Explain that in more detail.
"I get down and do a set to failure, then my spotter helps me get 3 or 4 extra. Then, we rack the weight and take 25% off and I go again to failure. Then, my spotter, who is also my partner, does the same. I go back to back and my partner goes back to back. Then, we go to the next exercise."
How many different exercises do you do each session?
"We do 12 to 18 exercises every other day. We do the full body each session, Monday, Wednesday and Friday. Some also do it two days a week, which is Tuesday and Thursday."
How receptive have the players been to your workouts?
"They have been very receptive. I have been very impressed with their willingness to do the workouts. All the athletes here have been very disciplined and are excited and willing to be in the weightroom. They all like the weightroom. So, that has been a big plus for me and has made the transition easier. When you replace a guy who had been here for about 25 years and who is loved by everybody, you don't want to step on any toes, but you want to establish my own thing."
[Because he has been at other colleges and has seen their weight and conditioning programs, one of the subjects that I asked Shannon about was the difference in the number of strength coaches (full-time and graduate assistants) and weightrooms each school had that he coached at. I did that so that I, along with all the rest of the MSU fans, could see and understand where MSU, due to financial limitations, stands in regard to people and space when compared to the schools they are expected to compete with on a daily basis.-Gene]
How many people did you have helping you with basketball at Clemson?
"I had one GA and myself."
How many strength coaches did they have at Clemson for all sports?
"They had five full-time people and three or four GA's and some student assistants as well."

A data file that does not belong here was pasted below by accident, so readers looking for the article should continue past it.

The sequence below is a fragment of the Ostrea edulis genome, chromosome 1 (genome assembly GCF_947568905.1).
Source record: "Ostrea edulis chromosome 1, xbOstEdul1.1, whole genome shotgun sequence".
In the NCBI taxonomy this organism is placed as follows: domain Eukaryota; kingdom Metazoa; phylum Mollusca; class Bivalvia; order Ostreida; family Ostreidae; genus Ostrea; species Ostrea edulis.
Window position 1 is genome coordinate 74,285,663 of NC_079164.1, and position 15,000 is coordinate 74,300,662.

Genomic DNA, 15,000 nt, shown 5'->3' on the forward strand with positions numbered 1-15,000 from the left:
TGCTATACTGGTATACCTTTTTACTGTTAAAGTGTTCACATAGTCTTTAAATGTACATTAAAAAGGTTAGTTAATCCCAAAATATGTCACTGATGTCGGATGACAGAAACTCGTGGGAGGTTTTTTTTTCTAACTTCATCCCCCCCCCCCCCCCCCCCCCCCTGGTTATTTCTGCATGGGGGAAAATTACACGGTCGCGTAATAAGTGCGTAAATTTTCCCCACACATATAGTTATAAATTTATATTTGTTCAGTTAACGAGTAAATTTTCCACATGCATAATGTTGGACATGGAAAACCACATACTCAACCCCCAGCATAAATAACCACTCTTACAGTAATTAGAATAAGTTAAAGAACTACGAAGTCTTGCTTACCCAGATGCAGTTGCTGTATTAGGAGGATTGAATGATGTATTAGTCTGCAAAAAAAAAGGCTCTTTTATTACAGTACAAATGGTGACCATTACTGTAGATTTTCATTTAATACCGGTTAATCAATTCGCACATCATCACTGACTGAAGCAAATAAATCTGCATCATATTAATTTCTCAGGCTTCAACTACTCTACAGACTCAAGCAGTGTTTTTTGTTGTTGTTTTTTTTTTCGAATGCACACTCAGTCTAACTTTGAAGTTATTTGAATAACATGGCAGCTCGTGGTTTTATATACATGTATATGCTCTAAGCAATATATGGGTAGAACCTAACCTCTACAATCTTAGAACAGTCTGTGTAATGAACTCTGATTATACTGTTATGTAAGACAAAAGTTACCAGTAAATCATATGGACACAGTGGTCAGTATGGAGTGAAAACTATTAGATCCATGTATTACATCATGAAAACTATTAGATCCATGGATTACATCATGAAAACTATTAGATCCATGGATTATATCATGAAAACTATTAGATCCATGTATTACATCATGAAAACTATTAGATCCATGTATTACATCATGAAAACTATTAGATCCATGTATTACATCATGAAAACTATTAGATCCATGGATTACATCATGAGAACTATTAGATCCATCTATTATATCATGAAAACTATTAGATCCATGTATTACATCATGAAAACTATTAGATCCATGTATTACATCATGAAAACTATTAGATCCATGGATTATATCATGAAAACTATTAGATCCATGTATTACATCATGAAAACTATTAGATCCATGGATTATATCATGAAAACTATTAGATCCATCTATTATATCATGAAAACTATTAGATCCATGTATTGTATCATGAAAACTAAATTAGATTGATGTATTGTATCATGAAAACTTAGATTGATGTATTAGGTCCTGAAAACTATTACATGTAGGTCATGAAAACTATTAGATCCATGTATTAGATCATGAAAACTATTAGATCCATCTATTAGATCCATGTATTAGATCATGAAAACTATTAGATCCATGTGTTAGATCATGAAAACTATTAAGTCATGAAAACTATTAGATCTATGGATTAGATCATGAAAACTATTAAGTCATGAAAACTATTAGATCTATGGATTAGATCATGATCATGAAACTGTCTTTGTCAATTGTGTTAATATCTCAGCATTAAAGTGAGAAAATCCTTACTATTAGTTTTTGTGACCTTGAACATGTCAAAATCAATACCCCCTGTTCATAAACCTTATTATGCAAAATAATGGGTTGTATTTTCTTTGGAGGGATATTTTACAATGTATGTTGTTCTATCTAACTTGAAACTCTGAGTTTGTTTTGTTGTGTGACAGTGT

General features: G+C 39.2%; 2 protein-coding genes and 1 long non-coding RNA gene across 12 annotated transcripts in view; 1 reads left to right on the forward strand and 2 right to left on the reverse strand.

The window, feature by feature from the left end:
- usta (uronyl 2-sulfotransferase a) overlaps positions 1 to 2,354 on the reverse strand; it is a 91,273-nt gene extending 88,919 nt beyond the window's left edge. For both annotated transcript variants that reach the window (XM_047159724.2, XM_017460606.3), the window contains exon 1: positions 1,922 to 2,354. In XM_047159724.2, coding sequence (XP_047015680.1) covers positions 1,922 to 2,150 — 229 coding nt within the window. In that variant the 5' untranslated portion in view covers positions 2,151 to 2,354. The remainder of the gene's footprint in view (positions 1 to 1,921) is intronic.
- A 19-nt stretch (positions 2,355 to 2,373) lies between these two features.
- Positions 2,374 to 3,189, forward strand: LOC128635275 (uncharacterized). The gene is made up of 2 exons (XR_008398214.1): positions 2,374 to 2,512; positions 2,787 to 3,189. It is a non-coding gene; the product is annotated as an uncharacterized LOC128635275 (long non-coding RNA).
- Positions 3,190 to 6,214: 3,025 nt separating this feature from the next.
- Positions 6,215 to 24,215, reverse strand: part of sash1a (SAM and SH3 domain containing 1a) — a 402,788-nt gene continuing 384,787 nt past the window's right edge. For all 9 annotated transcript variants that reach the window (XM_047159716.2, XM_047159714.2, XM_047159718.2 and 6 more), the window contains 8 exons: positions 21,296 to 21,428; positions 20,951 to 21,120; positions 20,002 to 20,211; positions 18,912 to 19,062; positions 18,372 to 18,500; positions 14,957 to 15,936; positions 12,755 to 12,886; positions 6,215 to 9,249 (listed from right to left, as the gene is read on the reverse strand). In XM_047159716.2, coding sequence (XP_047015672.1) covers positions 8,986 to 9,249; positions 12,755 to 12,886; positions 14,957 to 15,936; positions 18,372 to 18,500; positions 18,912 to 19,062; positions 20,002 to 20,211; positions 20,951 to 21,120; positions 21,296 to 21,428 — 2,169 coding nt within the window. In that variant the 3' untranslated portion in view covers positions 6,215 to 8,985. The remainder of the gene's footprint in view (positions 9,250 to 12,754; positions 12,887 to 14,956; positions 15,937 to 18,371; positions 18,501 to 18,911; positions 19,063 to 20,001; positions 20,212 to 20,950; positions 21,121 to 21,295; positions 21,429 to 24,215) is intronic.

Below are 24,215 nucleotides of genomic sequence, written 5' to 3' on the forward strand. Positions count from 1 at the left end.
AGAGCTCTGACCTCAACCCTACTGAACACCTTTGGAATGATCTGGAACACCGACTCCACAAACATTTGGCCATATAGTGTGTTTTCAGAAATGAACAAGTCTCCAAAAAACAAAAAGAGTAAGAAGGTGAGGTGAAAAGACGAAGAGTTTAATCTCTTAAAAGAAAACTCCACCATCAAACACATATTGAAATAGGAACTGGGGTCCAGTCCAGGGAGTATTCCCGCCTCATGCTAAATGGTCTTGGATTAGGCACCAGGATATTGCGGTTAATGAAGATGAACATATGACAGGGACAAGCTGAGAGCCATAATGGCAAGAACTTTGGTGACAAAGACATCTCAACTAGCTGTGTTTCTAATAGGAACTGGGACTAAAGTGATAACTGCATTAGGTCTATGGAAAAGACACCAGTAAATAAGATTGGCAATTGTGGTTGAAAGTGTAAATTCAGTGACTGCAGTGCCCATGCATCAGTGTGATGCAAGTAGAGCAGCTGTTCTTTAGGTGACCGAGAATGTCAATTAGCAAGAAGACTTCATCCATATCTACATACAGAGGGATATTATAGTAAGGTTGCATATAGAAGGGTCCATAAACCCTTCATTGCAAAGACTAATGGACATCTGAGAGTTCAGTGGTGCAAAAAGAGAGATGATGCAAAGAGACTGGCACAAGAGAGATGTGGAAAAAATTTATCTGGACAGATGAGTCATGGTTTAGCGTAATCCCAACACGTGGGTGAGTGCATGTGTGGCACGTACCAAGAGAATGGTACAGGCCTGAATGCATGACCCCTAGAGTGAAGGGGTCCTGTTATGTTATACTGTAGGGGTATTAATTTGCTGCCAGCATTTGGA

How many people did Kentucky have on the strength staff?
"They had a full-time guy for football with a couple of assistants and some (graduate assistants). They also had their own weightroom. They had a full-time person and a couple of assistants for their Olympic sports and a different weightroom. For men's and women's basketball and volleyball, they had a full-time guy, an assistant and two GA's."
How many full-time people and graduate assistants are there at MSU?
"Mike (Grant) and I are full-time. I think he has two GA's and I have two GA's."
How does MSU compare to the other schools as far as weightrooms are concerned?
"At Kentucky they had three. Clemson had two. Having one weightroom for all sports for an SEC school is surprising. Butler had one about the size of ours and it is a Horizon League school."
It sounds like MSU is definitely behind.
"Mississippi State is way behind but the administration knows and understands that. I think part of the problem is just realizing it. And they do. There is no question they do. They want things to change as badly as I do and they are in the process of changing it. It just takes time."
[I didn't get this part on tape due to my tape running out. Shannon pointed out that the MSU administration is currently working on getting an indoor facility for football and one for baseball. And the administration is also trying to figure out if there is any space in the Hump for a weightroom for basketball.-Gene]
Gene Swindoll is the owner of Gene's Page, the unofficial source for Mississippi State sports on the internet. The URL for Gene's Page is http://mississippistate.theinsiders.com. You can contact him by emailing firstname.lastname@example.org.